I had the chance to serve as a commentator on the elections at OETA on election night and saw the returns as they came in. I was surprised to see that we had the lowest recorded statewide vote since 1952, with only about 328,000 voters, or just over 17 percent of the registered voters, taking opportunity of their right to vote.
We have a primary runoff coming up on August 26th, though many areas of the state will not have a race in their area. The general election will be on November 4th, and the State Election Board expects a high turnout due to interest in races at all levels, including the Presidential election. I hope each of you that has the right will take advantage and vote in the upcoming races. After what I saw from my recent trip, the best way people have a voice in their government is to send the best candidates to the elected office. We need more good people elected to do the best job possible of representing the people, whichever office it might be.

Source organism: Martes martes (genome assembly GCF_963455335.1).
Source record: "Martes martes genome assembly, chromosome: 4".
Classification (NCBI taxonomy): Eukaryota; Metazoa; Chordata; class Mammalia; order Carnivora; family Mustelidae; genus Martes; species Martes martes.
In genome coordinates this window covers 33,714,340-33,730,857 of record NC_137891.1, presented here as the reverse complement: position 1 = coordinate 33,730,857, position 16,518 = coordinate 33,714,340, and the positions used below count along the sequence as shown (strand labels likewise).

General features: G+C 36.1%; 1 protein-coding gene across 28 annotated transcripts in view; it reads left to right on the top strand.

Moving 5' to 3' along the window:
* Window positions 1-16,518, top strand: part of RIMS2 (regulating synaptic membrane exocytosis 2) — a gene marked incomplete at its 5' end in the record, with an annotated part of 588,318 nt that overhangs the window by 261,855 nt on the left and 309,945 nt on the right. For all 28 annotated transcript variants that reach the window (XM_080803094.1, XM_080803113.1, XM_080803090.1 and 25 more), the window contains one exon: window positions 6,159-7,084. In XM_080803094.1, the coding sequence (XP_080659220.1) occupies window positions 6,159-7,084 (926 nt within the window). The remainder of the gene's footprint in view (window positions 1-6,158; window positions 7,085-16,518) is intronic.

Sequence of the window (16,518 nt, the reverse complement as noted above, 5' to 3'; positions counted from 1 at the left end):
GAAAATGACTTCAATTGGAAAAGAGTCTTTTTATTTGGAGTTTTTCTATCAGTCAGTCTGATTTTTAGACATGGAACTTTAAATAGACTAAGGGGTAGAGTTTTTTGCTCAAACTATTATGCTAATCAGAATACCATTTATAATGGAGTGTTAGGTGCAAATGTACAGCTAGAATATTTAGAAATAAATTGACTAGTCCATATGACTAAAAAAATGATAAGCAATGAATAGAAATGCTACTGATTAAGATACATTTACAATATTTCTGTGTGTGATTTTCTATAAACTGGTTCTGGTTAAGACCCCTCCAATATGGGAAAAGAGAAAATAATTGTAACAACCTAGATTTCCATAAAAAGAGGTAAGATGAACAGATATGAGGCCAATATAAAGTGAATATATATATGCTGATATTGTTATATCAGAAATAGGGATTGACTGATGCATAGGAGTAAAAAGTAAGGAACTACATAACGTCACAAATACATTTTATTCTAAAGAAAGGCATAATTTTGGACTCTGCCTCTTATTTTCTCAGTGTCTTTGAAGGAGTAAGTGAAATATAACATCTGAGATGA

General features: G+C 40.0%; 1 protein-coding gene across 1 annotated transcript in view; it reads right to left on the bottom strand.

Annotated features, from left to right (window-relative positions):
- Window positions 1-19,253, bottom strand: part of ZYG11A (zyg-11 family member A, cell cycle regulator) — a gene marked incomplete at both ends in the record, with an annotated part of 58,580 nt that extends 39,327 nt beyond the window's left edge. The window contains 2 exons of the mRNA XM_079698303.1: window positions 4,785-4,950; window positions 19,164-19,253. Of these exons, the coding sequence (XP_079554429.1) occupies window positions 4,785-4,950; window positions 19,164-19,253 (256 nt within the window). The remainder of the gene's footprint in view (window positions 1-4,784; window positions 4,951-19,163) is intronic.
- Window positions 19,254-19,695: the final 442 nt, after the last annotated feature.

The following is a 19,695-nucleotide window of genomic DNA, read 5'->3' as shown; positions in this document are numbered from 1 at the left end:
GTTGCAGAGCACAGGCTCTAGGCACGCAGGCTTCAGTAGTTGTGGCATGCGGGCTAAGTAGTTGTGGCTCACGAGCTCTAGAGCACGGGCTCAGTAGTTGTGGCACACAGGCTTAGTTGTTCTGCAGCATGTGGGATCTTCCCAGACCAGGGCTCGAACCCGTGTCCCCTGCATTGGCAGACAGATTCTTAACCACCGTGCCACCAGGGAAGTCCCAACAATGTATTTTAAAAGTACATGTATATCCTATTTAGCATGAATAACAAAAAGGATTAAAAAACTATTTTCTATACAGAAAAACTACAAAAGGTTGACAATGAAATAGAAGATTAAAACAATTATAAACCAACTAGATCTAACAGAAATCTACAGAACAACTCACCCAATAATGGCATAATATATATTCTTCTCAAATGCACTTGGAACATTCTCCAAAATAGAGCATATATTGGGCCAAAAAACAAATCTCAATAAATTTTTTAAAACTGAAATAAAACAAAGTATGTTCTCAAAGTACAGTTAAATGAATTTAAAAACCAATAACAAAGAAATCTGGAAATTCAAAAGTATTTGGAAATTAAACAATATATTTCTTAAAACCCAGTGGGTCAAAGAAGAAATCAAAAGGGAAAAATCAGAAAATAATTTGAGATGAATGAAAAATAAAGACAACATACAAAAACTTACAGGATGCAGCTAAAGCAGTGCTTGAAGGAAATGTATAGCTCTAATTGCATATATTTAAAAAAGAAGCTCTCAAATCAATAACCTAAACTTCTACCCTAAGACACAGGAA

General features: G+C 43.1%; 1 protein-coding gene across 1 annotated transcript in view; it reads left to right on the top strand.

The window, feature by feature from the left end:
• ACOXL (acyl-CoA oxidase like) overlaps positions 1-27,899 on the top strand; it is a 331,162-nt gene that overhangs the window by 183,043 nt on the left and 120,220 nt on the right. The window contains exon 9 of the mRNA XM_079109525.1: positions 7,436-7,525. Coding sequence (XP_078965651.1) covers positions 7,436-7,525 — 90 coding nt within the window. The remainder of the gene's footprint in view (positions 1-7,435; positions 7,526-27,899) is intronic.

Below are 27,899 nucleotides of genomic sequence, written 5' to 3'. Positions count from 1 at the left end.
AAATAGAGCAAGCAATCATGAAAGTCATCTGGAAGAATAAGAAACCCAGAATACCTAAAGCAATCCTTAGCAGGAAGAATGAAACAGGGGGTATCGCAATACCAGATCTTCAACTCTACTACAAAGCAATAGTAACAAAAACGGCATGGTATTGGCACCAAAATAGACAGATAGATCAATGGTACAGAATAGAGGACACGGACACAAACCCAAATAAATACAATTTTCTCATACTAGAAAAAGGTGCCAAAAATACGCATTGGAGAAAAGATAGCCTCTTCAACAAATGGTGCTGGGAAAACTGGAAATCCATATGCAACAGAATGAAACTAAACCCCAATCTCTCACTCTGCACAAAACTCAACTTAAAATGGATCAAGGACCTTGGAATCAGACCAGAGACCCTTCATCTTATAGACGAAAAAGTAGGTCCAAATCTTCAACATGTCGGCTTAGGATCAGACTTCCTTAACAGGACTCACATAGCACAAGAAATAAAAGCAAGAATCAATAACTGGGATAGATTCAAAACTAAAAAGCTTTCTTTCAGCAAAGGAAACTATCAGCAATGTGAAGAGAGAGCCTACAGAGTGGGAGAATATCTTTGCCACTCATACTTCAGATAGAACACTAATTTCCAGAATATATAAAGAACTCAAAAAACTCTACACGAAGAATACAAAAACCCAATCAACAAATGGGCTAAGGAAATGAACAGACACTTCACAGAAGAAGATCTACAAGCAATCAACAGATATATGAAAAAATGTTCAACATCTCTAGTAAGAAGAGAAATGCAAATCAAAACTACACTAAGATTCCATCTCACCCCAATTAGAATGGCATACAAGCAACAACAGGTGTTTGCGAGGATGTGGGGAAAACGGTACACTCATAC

It was a busy week outside the elections as Cyril had their rodeo this past weekend and Anadarko has their Indian Exposition going on this week. I also had the chance to attend the arts show for students at the Museum of the Great Plains and also the engagement party on Saturday of Katherine English, the granddaughter of Ada Mae English of Rush Springs. Ada Mae was the first Watermelon Queen of Rush Springs, which leads into my invitation to each of you to attend the Rush Springs Watermelon Festival on Saturday, especially the seed-spitting contest at noon. It will be a great time as always! There is also a tackle show on Friday and Saturday in Duncan with Karl White, an antique tackle appraiser at the Stephens County Fairgrounds that will attract a lot of our local fishermen.